the gods sure are queer

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the best documented story is that of Zeus, greek god of the gods, love of Ganymede, a mortal boy.  the story is mentioned three times in Homer's The Iliad.  the first reference is to Jove/Zeus' payment to Ganymede's father Tros "in amends" for the god's theft of his son.  William Cowper, The Iliad And Odyssey of Homer translated into English Blank Verse, Vol. I. (1814), (Iliad V. 293-295) at p.135 ("For Tros receiv'd their grandsires in amends For his son Ganymede, from Jove himself, As fleetest of all coursers under heaven.").  The second reference tells the story of Ganymede's abduction:  "earth's fairest sons among, Young Ganymede! whom erst the gods above bore, for his charms, to crown the cup of Jove."  William Sotheby, The Iliad And Odyssey of Homer, Vol. II. (1834) (Book XX.), at p.264.  an alternate translation of the same passage is: "Ganymede who was comeliest of mortal men; wheretofore the gods carried him off to be Zeus' cupbearer, for his beauty's sake, that he might dwell among the immortals." Hom. Il. 20.2; Homer, The Iliad (Samuel Butler, Ed.);  the third reference is again to Zeus' payment to Tros: "be sure you spring Aeneas' horses and drive them from the Trojan to the Achaean ranks. They are of the stock that great Zeus gave to Tros in payment for his son Ganymede, and are the finest that live and move under the sun." Hom. Il. 5.2; Homer, The Iliad Samuel Butler, Ed.;

Ovid expanded upon the tale:

"The King of Gods once felt the burning joy,
And sigh'd for lovely Ganimede of Troy:
Long was he puzzled to assume a shape
Most fit, and expeditious for the rape;
A bird's was proper, yet he scorns to wear
Any but that which might his thunder bear.
Down with his masquerading wings he flies,
And bears the little Trojan to the skies;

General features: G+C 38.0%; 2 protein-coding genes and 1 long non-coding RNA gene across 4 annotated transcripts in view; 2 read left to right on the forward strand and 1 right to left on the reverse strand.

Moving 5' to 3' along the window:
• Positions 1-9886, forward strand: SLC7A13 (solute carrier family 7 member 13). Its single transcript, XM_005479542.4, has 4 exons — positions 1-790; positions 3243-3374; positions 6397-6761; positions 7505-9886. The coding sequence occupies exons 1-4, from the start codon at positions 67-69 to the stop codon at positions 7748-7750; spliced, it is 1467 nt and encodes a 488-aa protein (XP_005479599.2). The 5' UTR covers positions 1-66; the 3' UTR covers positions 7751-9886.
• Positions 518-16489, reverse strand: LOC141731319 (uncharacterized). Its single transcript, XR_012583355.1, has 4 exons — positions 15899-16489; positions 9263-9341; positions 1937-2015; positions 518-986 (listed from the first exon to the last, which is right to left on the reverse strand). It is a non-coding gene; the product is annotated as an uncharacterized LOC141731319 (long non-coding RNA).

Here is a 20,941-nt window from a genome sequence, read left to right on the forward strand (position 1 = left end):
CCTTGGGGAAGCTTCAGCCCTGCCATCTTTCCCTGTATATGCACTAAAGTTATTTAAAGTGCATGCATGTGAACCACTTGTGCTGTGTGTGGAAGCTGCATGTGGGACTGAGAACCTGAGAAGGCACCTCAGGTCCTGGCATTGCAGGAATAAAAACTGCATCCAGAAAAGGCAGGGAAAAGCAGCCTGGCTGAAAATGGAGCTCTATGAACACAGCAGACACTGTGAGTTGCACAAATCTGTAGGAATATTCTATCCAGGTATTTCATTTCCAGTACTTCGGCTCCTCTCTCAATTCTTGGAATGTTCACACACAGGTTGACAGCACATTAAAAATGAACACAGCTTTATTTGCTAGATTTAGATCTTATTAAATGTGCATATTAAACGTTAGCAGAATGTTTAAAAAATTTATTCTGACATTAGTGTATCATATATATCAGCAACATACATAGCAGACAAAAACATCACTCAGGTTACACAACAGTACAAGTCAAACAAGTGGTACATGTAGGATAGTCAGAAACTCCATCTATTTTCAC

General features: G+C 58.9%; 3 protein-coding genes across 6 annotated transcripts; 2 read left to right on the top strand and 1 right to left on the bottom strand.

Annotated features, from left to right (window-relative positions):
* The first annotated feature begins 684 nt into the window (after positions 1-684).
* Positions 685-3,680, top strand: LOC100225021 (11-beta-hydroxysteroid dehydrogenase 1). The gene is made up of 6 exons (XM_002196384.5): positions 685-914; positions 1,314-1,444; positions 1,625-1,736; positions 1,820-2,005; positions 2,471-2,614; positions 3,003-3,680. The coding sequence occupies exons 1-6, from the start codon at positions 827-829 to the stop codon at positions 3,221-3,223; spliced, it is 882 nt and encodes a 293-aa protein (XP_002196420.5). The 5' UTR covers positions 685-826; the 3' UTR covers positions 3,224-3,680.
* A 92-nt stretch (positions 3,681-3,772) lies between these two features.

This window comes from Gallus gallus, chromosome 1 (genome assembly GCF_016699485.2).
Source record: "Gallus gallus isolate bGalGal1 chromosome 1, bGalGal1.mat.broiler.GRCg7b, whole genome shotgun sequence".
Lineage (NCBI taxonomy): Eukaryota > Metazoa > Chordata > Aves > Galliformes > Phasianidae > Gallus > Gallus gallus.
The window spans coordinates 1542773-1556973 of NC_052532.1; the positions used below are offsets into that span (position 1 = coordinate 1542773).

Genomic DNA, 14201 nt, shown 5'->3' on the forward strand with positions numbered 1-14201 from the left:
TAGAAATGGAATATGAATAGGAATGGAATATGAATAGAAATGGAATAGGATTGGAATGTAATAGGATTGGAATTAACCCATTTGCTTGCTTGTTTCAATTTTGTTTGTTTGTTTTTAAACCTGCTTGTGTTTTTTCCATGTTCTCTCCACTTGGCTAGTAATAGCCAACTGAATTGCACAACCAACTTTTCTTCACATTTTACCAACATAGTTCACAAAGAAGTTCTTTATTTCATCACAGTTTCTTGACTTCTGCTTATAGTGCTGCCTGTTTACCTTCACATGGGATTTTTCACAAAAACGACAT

Where now, in robes of heav'nly purple drest,
He serves the nectar at th' Almighty's feast,
To slighted Juno an unwelcome guest."

Ovid: Metamorphoses, Bk 10: (excerpts) translation by John Dryden (found at 

an alternate translation of the same passage:

"The king of all the Gods once burned with love
for Ganymede
of Phrygia. He found
a shape more pleasing even than his own
Jove would not take the form of any bird,
except the eagle's, able to sustain
the weight of his own thunderbolts. Without
delay, Jove on fictitious eagle wings,
stole and flew off with that loved Trojan boy:
who even to this day, against the will
of Juno, mingles nectar in the cups
of his protector, mighty

Ovid, Metamorphoses (ed. Brookes More, Boston. Cornhill Publishing Co. 1922) (English, ed. Arthur Golding) (found @

Plato mentioned "the fountain of that stream which Zeus, when he was in love with Ganymede, called 'desire' flows copiously upon the lover." Plat. Phaedrus 255c; Plato. Plato in Twelve Volumes, Vol. 9 translated by Harold N. Fowler. Cambridge, MA, Harvard University Press; London, William Heinemann Ltd. 1925.

Sophocles referred to Ganymede “setting Zeus’s majesty aflame with his thighs.”  Andrew Calimach, Lovers' Legends The Gay Greek Myths (Haiduk Press 2002), at p.134 (quoting translation of Sophocles' The Colchian Women). 

Euripides put it more bluntly.  The chorus in Iphigenia in Aulis:  “There was Ganymede, the darling of Zeus’ bed, drawing libations of wine from deep in the bowls of gold.”  Calimach at p.134 (quoting translation of Euripides' Iphigenia in Aulis, p.47).  another translation:  "There was the Dardanian boy, [1050] dainty morsel of Zeus' bed, drawing off the wine he mixed in the depths of golden bowls, Ganymede the Phrygian."  Euripides. The Plays of Euripides, Eur. IA 1036, translated by E. P. Coleridge. Volume II. London. George Bell and Sons. 1891.  the MIT classics version chose a different emphasis:  "There was the Dardanian boy, Phrygian Ganymede, whom Zeus delights to honour, drawing off the wine he mixed in the depths of golden bowls" ( Euripides' Orestes briefly references  "[1390] woe to Dardania, its wailing, wailing, for the horsemanship of Ganymede, bedfellow of Zeus."  Eur. Orest. 1366; Euripides. The Complete Greek Drama, edited by Whitney J. Oates and Eugene O'Neill, Jr. in two volumes. 2. Orestes, translated by E. P. Coleridge. New York. Random House. 1938;